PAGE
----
Total deal could reach $175B USD, China Mobile, America Movil, and Orange would buy up local Vodafone units

AT&T Inc. (T) and arch-rival Verizon Communications Inc. (VZ) (who owns the Verizon Wireless brand) together own over two-thirds of the U.S. mobile market.  Neither company appears to be budging, posting growth -- but only small subscriber gains at the expense of smaller carriers.

I. AT&T Tries Again to Scoop up Vodafone

That stalemate has both companies looking to use their profits to buy up new properties.  Verizon Communications bought out the UK carrier Vodafone Group plc's (LON:VOD) 45 percent stake in Verizon Wireless to become sole owner of America's largest cellular carrier.  Now AT&T is reportedly preparing a bold multi-company bid to buy Vodafone.

The deal -- which AT&T insiders are referring to as a "merger", but is more or less AT&T taking ownership of pieces of Vodafone -- would be quite complex and would require the spinoff of numerous international assets to placate antitrust regulators in various regions.

Vodafone building
AT&T reportedly wants Vodafone's EU assets. [Image Source: Think Marketing]

More specifically, the deal would be crafted to give America's second largest carrier control over the Vodafone units that operate in the most lucrative mobile market region outside of the U.S. -- the EU.  AT&T would look to finance the bid, in part, by offloading units of Vodafone outside of Europe to other carrier superpowers, who would help pay for the massive deal.

That would be a massive deal as Vodafone is currently the world's second largest cellular service provider, with over 400 million subscribers (second only to China Mobile Ltd. (HKG:0941)).  Vodafone currently has a market cap just under $135B USD -- with its main Vodafone group accounting for just under $111B USD of that value -- so a purchase would likely require a massive bid from AT&T (whose market cap is just over $200B USD).

Just how massive?

Verizon was able to score nearly $70B USD in bonds (loans) to buy out Vodafone's stake in Verizon Wireless. [Image Source: Choose Washington State]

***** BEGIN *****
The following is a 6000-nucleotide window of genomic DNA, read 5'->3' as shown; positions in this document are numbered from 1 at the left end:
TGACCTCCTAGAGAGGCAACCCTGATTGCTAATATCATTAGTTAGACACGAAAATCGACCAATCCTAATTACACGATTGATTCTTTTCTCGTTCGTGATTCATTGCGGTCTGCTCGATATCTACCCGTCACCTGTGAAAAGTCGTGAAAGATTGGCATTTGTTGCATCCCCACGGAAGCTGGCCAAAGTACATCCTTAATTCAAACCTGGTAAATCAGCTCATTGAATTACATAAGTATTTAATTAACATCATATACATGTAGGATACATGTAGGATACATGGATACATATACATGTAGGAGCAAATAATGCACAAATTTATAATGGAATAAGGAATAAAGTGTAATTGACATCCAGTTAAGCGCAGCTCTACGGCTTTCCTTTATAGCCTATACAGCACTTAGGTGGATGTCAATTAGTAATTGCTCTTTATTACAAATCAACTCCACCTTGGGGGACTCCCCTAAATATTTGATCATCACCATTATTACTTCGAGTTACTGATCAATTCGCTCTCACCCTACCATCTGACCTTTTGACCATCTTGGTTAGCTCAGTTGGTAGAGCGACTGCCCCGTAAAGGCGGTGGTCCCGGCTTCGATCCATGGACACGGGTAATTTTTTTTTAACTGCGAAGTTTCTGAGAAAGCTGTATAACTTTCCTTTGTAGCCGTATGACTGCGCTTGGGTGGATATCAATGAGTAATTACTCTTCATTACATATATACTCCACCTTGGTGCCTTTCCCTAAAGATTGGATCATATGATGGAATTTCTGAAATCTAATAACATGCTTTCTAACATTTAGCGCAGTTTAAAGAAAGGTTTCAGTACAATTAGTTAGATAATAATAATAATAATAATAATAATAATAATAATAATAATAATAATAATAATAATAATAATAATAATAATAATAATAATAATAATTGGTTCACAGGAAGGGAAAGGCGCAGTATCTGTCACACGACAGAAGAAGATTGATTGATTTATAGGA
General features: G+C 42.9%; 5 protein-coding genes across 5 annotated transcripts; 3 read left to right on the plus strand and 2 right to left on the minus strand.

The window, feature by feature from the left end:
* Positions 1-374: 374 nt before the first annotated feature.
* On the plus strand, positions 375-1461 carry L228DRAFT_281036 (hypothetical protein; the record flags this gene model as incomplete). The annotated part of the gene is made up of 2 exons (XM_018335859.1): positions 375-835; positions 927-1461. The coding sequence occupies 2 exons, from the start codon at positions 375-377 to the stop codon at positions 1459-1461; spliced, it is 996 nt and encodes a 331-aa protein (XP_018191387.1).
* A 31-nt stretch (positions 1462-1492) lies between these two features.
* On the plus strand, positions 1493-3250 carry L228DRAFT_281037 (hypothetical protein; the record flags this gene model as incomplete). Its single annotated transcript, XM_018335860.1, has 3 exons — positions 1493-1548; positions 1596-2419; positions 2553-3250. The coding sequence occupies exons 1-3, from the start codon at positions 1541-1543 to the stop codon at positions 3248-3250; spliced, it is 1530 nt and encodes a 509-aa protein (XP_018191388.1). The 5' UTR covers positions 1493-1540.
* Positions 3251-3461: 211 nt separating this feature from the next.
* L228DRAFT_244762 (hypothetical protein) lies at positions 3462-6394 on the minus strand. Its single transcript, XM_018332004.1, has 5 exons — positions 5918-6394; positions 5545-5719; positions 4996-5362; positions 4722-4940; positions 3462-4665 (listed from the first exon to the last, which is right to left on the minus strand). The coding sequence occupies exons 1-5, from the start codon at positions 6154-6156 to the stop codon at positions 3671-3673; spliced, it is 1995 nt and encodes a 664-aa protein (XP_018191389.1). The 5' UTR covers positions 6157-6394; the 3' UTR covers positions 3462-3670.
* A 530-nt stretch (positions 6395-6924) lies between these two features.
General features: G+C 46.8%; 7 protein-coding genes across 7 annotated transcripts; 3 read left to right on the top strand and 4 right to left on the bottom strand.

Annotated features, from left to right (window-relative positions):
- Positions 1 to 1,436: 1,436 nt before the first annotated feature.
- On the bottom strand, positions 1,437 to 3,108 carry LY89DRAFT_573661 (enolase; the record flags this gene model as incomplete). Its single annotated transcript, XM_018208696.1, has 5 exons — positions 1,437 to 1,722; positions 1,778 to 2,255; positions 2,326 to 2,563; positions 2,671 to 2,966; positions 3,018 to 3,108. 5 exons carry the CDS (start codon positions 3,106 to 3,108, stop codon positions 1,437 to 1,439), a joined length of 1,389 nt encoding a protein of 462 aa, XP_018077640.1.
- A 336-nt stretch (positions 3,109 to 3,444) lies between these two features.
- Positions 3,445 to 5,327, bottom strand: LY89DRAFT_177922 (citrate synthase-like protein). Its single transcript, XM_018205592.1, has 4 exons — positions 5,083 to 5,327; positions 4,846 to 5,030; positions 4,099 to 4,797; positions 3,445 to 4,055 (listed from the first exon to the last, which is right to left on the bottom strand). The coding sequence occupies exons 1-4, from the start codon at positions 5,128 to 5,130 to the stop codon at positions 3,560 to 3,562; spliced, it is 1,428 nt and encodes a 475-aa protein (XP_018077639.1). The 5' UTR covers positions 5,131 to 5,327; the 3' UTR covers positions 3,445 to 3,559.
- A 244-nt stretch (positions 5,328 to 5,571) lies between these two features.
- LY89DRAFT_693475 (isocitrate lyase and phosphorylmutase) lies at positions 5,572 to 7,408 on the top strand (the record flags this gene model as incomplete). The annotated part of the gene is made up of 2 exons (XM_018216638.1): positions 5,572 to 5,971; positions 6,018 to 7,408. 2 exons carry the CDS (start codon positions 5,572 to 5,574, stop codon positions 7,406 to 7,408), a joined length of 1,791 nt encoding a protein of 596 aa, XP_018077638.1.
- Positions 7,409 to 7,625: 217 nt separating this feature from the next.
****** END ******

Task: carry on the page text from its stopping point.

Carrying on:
Paras Anand, head of European equities at Fidelity Worldwide Investments, one of the largest institutional investors in Vodafone, remarked on the Verizon buyout (which reached $130B USD), "It's actually a very good outcome for shareholders.  What has been achieved with respect to the valuation of the Verizon Wireless stake, if you were to compare it to the Vodafone valuation, you're looking at about a 30 percent premium, so Vodafone management has realized a very good value for their stake."

Extrapolating, at its current market cap a deal for Vodafone could reach roughly $175B USD -- or more.  AT&T would likely wind up paying at least $100B USD of that for Vodafone's EU units.

II. AT&T CEO Expresses Keen Interest in EU, EU is Concerned About Spying

AT&T Chairman and CEO Randall Stephenson recently said regarding the "elements needed for innovation and growth in the mobile communications business" that "spectrum policy" in the EU was critical for "driving desirable investment."

UK regulators are reportedly opposed to the purchase, but they likely would be unable to block it, as unlike in the U.S. or China, in the UK there are no major laws that allow the national government to manipulate the market by blocking acquisitions.  This was showcased in 2010 when the UK government unsuccessfully tried to fight America's Kraft Food Group Inc.'s (KRFT) from acquiring Cadbury, Ltd., a top UK food company.

The biggest danger to the deal likely comes in regions like Germany that are wary of an American company taking over one of their top brands, amid the U.S. National Security Agency (NSA) spying scandal.  German regulators are concerned that the NSA could compel AT&T to spy on German citizens.

German commissioner for data protection Peter Schaar said in recent remarks to The Wall Street Journal that any potential deal would need to involve a clear privacy plan to "create transparency ahead of time", adding, "The public and the regulators have become much more attentive now that we know, and also in part suspect, how far the surveillance goes."